FBI v Facebook
The ACLU has demanded all court records be released regarding a secret backdoor the FBI tried to force Facebook to install in Facebook Messenger. A backdoor allows someone, in this case the government, the ability to peep on the communications of anyone and everyone.
Unlike the very public battle the FBI had with Apple in 2015 after the San Bernardino shooting, the FBI utilized the FISC or Foreign Intelligence Secret Court to try to legally muscle Facebook into destabilizing the encryption of their Messenger app.
Here’s the deal with encryption: If you build in a backdoor to get around it for one group, there’s no guarantee that backdoor won’t be discovered by someone you don’t want to see it.
Printers Hacked for YouTuber
This one has been popping up on my Twitter feed for a couple of days, so I figured I’d better mention it. If you have a printer in your house that allows you to print to it from anywhere via the internet may be vulnerable to an attack where a hacker wants to send you a message.
In this case, a “subscriber war” between two YouTubers has led to a hacker sending messages to about 50,000 printers. It was a relatively harmless prank but it highlights a vulnerability that should be locked down.
Social Home Security
I didn’t know this was a thing, but, apparently, Ring launched an app back in May that allows people to freely share their Ring video doorbell videos and talk with neighbors about security threats.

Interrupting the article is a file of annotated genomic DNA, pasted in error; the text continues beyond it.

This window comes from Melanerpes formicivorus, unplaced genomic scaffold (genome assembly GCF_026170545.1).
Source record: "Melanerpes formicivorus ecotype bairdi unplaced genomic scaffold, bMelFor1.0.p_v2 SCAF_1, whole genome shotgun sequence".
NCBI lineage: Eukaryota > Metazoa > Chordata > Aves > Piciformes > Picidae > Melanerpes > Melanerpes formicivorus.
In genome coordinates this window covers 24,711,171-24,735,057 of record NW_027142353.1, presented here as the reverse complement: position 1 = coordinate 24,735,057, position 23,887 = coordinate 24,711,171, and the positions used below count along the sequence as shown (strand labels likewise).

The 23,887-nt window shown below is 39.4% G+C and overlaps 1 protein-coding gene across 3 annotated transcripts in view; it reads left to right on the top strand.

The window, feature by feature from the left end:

I downloaded the app to check it out, you can set a geographic area to receive notifications, and it allows you to see what your neighbors post, as well as news alerts. You don’t have to have a Ring doorbell to use the Neighbors app (Android | iOS).
Much of what I saw seemed a bit paranoid, but it’s an interesting idea to get neighbors talking in an effort to reduce crime.
I may be able to look past my personal bias against self-driving cars in light of this weekend’s events in California. A drunk man was stopped by police on the 101 in Palo Alto around 3:30 Friday morning. Scratch that, his car was stopped. He was asleep, likely, with Autopilot engaged, doing 70 miles an hour.
Once the cops figured out what was going on, one of them passed the Tesla and slowed down, forcing the car to stop. The man didn’t wake up until the officers knocked on his window.
He harmed no one, and did no property damage, which is pretty extraordinary.
Quick Update on Marriott Breach
I haven’t seen much coverage of this breach in the mainstream media, which is a shame. But the tech outlets seem to have it covered well.
Of the 500 million people whose data was stolen, 327 million of those people had passports associated with their data.
If you think yours was included with that, here’s a good article from Cnet on what to do.